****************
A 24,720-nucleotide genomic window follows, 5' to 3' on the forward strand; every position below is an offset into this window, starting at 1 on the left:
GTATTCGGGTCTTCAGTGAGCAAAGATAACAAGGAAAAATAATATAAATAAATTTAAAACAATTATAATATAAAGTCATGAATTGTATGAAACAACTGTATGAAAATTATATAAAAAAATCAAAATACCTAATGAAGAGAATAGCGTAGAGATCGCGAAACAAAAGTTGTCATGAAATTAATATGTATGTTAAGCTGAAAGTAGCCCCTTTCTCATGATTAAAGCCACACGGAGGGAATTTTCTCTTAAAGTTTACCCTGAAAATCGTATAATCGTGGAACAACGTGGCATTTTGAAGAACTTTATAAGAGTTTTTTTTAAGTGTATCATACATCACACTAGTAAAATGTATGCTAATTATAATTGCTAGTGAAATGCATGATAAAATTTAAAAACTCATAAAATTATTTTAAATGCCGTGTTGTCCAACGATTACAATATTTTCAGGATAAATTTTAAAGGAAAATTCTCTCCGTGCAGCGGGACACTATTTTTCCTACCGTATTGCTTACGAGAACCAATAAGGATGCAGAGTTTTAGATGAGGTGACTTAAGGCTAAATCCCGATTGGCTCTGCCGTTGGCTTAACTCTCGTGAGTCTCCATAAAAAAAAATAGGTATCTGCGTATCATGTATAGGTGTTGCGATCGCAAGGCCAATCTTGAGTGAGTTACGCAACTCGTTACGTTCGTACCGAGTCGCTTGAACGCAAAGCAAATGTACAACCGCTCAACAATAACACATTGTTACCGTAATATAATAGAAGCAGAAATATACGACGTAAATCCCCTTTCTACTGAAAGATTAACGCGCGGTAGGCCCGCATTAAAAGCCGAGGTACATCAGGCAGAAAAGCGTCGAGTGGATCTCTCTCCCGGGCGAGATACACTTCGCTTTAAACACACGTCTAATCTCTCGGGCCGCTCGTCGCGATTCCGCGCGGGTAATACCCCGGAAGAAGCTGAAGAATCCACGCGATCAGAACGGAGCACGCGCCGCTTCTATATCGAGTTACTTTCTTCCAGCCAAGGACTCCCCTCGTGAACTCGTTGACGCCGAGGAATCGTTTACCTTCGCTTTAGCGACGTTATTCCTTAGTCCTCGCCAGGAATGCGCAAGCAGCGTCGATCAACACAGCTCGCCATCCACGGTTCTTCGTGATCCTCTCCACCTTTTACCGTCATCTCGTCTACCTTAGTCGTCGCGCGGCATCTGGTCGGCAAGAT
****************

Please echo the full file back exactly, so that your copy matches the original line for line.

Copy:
A 24,720-nucleotide genomic window follows, 5' to 3' on the forward strand; every position below is an offset into this window, starting at 1 on the left:
GTATTCGGGTCTTCAGTGAGCAAAGATAACAAGGAAAAATAATATAAATAAATTTAAAACAATTATAATATAAAGTCATGAATTGTATGAAACAACTGTATGAAAATTATATAAAAAAATCAAAATACCTAATGAAGAGAATAGCGTAGAGATCGCGAAACAAAAGTTGTCATGAAATTAATATGTATGTTAAGCTGAAAGTAGCCCCTTTCTCATGATTAAAGCCACACGGAGGGAATTTTCTCTTAAAGTTTACCCTGAAAATCGTATAATCGTGGAACAACGTGGCATTTTGAAGAACTTTATAAGAGTTTTTTTTAAGTGTATCATACATCACACTAGTAAAATGTATGCTAATTATAATTGCTAGTGAAATGCATGATAAAATTTAAAAACTCATAAAATTATTTTAAATGCCGTGTTGTCCAACGATTACAATATTTTCAGGATAAATTTTAAAGGAAAATTCTCTCCGTGCAGCGGGACACTATTTTTCCTACCGTATTGCTTACGAGAACCAATAAGGATGCAGAGTTTTAGATGAGGTGACTTAAGGCTAAATCCCGATTGGCTCTGCCGTTGGCTTAACTCTCGTGAGTCTCCATAAAAAAAAATAGGTATCTGCGTATCATGTATAGGTGTTGCGATCGCAAGGCCAATCTTGAGTGAGTTACGCAACTCGTTACGTTCGTACCGAGTCGCTTGAACGCAAAGCAAATGTACAACCGCTCAACAATAACACATTGTTACCGTAATATAATAGAAGCAGAAATATACGACGTAAATCCCCTTTCTACTGAAAGATTAACGCGCGGTAGGCCCGCATTAAAAGCCGAGGTACATCAGGCAGAAAAGCGTCGAGTGGATCTCTCTCCCGGGCGAGATACACTTCGCTTTAAACACACGTCTAATCTCTCGGGCCGCTCGTCGCGATTCCGCGCGGGTAATACCCCGGAAGAAGCTGAAGAATCCACGCGATCAGAACGGAGCACGCGCCGCTTCTATATCGAGTTACTTTCTTCCAGCCAAGGACTCCCCTCGTGAACTCGTTGACGCCGAGGAATCGTTTACCTTCGCTTTAGCGACGTTATTCCTTAGTCCTCGCCAGGAATGCGCAAGCAGCGTCGATCAACACAGCTCGCCATCCACGGTTCTTCGTGATCCTCTCCACCTTTTACCGTCATCTCGTCTACCTTAGTCGTCGCGCGGCATCTGGTCGGCAAGAT